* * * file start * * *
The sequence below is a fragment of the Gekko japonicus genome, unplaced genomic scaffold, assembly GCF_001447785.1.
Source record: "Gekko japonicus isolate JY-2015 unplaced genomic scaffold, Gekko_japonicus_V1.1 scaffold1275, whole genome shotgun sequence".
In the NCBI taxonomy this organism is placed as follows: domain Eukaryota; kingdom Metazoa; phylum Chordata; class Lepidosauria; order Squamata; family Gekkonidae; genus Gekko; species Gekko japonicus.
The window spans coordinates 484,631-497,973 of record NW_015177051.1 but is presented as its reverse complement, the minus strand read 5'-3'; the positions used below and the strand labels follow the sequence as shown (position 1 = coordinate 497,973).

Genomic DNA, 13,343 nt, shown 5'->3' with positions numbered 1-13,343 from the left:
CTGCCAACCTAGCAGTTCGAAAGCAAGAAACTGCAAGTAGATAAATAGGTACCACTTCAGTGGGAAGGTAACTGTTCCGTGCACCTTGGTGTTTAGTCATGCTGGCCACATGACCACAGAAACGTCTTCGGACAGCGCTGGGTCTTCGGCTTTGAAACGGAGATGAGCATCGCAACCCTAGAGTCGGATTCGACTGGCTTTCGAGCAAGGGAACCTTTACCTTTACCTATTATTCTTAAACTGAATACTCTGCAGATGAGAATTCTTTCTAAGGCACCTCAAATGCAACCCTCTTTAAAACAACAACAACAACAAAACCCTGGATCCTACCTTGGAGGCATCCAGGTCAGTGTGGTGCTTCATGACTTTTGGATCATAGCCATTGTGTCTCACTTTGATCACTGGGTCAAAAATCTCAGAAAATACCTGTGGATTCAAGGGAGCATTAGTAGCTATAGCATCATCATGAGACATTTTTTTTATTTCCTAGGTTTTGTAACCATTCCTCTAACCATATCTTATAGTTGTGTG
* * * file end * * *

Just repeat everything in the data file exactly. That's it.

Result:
The sequence below is a fragment of the Gekko japonicus genome, unplaced genomic scaffold, assembly GCF_001447785.1.
Source record: "Gekko japonicus isolate JY-2015 unplaced genomic scaffold, Gekko_japonicus_V1.1 scaffold1275, whole genome shotgun sequence".
In the NCBI taxonomy this organism is placed as follows: domain Eukaryota; kingdom Metazoa; phylum Chordata; class Lepidosauria; order Squamata; family Gekkonidae; genus Gekko; species Gekko japonicus.
The window spans coordinates 484,631-497,973 of record NW_015177051.1 but is presented as its reverse complement, the minus strand read 5'-3'; the positions used below and the strand labels follow the sequence as shown (position 1 = coordinate 497,973).

Genomic DNA, 13,343 nt, shown 5'->3' with positions numbered 1-13,343 from the left:
CTGCCAACCTAGCAGTTCGAAAGCAAGAAACTGCAAGTAGATAAATAGGTACCACTTCAGTGGGAAGGTAACTGTTCCGTGCACCTTGGTGTTTAGTCATGCTGGCCACATGACCACAGAAACGTCTTCGGACAGCGCTGGGTCTTCGGCTTTGAAACGGAGATGAGCATCGCAACCCTAGAGTCGGATTCGACTGGCTTTCGAGCAAGGGAACCTTTACCTTTACCTATTATTCTTAAACTGAATACTCTGCAGATGAGAATTCTTTCTAAGGCACCTCAAATGCAACCCTCTTTAAAACAACAACAACAACAAAACCCTGGATCCTACCTTGGAGGCATCCAGGTCAGTGTGGTGCTTCATGACTTTTGGATCATAGCCATTGTGTCTCACTTTGATCACTGGGTCAAAAATCTCAGAAAATACCTGTGGATTCAAGGGAGCATTAGTAGCTATAGCATCATCATGAGACATTTTTTTTATTTCCTAGGTTTTGTAACCATTCCTCTAACCATATCTTATAGTTGTGTG